So, off went the epidural. I was able to move around a bit, stand on the side of my bed and let the blood circulate. After 36 hours on IV fluids and lots of medications, my feet were swollen and hurting. Stepping down to the ground was like walking on needles, but I was happy to move. But then on came the contractions. Fiercely. A contraction would come, and I couldn’t talk. I became irritable. Why was my husband eating? What were they chatting about? Didn’t they see me here, in pain? The contractions hurt, but now they felt different. They were in my lower back and my hips; it scraped. My uterus contracted, but the pain was felt on my lower back. My son had flipped, causing “back labor” contractions, just in time for my epidural to be turned off. His spine was scraping against mine with every squeeze. I cried. I swore. Josh squeezed my hips during each contraction to relieve pressure. My mom held my hand. I was in agony. The nerves, the scraping, the pinching and clamping sensation. Back labor is agony. The worst pain of my life. If a normal contraction hurts, back labor is excruciating. I begged the nurse to turn my epidural back on. She asked the doctor. He said no, we needed to wait it out. I heard my nurse scold him “She is having back labor! She is hurting! Are we trying to torture her?! Please, turn it on!” An hour later (anesthesiologists are quite busy, I guess) the epidural was finally back on. This time they let me have the knob to control the medication level. I turned it way up.
It was now early afternoon, and things had calmed down. They brought in an ultrasound machine and did a series of measurements. They wanted to prep the NICU staff for his arrival—you know, just in case—and get an estimate of his stats. He was going to be about 4lbs and 18inches long. My mom decided to head back home, thinking it would be another calm night. The doctors and nurses finally left us alone, and we were able to get a few minutes of rest. Just as we were drifting to sleep…
POP. “Um, what was that?” I heard the pop on the monitors but also audibly outside of the electronics. It felt like a pressure valve was released. “Umm, did you hear that? Was that my water breaking? Excuse me, nurse?? Um, this doesn’t seem right? Josh, can you come here, is that wet under me??”
My nurse confirmed that my waters had just broken. My mom rushed back to the hospital. The doctor said just to wait and she’d come back in a while to check on me. She waited a long time, a few hours. They wanted me to “labor down” which basically means not encouraging any pushing until mom feels like she absolutely cannot not push. I was thankful for this, although it felt like a year, I was so, so tired and was okay waiting. Praise the Lord that my baby flipped back over into the correct position, and contractions were back to normal pains. I still had the epidural on, but still felt every contraction. I had not truly slept in days, and hadn’t eaten hardly anything. The last few days had been an emotional rollercoaster. It was now really go-time, I was about to meet my child, and yet I had no energy.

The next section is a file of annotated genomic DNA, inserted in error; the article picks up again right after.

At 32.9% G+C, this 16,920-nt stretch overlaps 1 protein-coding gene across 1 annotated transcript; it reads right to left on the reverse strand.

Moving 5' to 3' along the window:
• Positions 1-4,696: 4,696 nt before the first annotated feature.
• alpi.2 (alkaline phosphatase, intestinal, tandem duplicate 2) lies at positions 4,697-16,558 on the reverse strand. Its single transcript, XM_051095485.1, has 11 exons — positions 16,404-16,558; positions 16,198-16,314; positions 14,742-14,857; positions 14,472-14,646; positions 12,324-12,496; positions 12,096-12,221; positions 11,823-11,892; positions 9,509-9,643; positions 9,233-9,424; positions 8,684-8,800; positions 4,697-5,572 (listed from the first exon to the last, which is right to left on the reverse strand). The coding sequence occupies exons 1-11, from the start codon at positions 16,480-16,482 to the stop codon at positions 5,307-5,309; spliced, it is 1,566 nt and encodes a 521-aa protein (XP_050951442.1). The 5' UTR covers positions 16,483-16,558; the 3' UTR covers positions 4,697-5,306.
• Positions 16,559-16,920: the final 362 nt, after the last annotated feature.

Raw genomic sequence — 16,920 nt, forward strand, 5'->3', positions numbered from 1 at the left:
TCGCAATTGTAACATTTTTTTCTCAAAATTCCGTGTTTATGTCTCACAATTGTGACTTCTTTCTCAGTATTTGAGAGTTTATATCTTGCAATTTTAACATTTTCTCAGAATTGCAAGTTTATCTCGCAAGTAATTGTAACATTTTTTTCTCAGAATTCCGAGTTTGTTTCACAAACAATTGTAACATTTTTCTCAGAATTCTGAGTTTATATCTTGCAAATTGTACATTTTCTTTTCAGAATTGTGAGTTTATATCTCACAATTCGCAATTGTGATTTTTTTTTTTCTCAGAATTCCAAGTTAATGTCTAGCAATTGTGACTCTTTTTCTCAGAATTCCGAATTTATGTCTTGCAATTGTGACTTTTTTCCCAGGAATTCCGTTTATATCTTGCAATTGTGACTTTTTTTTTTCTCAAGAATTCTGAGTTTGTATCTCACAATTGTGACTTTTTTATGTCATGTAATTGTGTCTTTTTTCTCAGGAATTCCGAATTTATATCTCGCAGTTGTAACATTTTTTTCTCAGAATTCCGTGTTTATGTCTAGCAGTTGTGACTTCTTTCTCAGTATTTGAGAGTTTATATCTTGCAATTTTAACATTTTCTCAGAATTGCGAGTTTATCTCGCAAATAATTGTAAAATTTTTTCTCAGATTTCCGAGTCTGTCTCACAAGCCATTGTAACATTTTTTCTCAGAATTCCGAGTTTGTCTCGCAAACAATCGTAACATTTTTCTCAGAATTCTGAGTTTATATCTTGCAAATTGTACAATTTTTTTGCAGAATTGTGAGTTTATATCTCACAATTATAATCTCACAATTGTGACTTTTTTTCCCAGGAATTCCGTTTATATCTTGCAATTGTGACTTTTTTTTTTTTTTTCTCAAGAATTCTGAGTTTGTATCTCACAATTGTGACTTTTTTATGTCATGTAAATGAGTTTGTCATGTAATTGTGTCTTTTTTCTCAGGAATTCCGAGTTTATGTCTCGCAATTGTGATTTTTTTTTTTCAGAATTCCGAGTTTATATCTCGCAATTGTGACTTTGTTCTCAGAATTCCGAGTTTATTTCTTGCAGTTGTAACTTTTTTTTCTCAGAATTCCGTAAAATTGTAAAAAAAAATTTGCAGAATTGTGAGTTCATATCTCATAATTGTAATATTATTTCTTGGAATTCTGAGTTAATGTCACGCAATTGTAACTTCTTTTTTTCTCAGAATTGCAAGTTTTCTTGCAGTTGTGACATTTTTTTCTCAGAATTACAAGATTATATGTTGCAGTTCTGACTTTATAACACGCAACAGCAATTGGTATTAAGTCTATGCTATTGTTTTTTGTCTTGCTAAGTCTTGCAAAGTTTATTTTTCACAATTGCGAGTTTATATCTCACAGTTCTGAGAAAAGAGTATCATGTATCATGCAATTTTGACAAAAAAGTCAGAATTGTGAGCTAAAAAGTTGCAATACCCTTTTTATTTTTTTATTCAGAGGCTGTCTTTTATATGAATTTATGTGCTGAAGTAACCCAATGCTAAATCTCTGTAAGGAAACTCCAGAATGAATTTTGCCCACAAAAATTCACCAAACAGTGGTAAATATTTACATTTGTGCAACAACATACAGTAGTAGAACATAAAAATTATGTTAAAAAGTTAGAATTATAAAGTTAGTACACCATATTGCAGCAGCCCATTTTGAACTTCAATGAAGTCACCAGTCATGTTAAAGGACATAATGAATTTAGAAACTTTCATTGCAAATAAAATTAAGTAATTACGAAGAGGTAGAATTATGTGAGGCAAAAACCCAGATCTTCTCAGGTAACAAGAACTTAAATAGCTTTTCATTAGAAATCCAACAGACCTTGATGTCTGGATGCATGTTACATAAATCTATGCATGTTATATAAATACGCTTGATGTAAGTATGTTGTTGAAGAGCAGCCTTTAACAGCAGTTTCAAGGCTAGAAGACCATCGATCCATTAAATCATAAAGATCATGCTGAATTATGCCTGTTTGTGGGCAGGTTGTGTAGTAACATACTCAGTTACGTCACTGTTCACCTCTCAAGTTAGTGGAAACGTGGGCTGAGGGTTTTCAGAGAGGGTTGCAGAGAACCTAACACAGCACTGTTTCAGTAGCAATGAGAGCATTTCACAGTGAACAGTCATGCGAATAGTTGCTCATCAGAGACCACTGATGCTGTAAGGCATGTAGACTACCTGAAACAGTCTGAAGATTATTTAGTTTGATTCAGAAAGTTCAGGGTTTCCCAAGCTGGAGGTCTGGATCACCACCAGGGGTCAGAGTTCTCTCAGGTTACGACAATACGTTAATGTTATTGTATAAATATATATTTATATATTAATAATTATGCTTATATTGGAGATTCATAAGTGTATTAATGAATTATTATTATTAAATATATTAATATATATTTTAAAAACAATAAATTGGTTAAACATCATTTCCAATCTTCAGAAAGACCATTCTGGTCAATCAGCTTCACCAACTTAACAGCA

The exhaustion finally caught up with me and I just couldn’t. I tried. I tried to push and push. I had no more to give. With each contraction and push, heartburn ripped up my throat. I thought I would vomit, each squeeze and strain more severe. I strained, but I wasn’t getting far. I couldn’t. He was moving down, but I could not help him. My body had nothing else to offer. My contractions went from every minute, to every few minutes, to basically stopping. I was trying but my body was done. But we were too far. He was determined to come out and was fully in the birthing canal, and at risk of being stuck. I was put on an oxygen mask and given Pitocin in my IV to stimulate my contractions.
With the help of the oxygen and Pitocin, I had energy for a few more pushes. “I can see his head! Do you want to reach down and feel your son’s head? He has thick dark hair!” I cried. I reached down. It was so strange. That was the first time I got to touch my baby, and wouldn’t again for several hours. His heart rate was starting to drop, he’d been in there too long. Even I could hear his heartbeat slow on the monitor. My doctor yelled at me, “You HAVE to do this! I need a big strong push!” With tears in my eyes, I gave it my all, one last strong push his head crowned just enough for the doctor to reach her hand deeply and around his head and pull him out. On Wednesday, December 7th, at 8:14pm, at 32 weeks and 3 days gestation, my son was born. After 3 ½ days of labor, my son was here.
He wasn’t placed on my chest. The doctor held him at my legs, lower than my body, so that all of the blood would effortlessly drain down into his body, not allowing his little heart to work too hard to pump blood against gravity. Josh was able to cut the cord about a minute later, and my sweet boy was taken off to the Neonatal Intensive Care Unit (NICU). My labor and delivery were officially, finally over.
Rhett was born weighing (a swollen) 5lbs, 4oz, and was 18 inches long. He spent the next 23 days and nights in the NICU, learning to breathe, swallow, grow, and get stronger. But that story is a story for another time!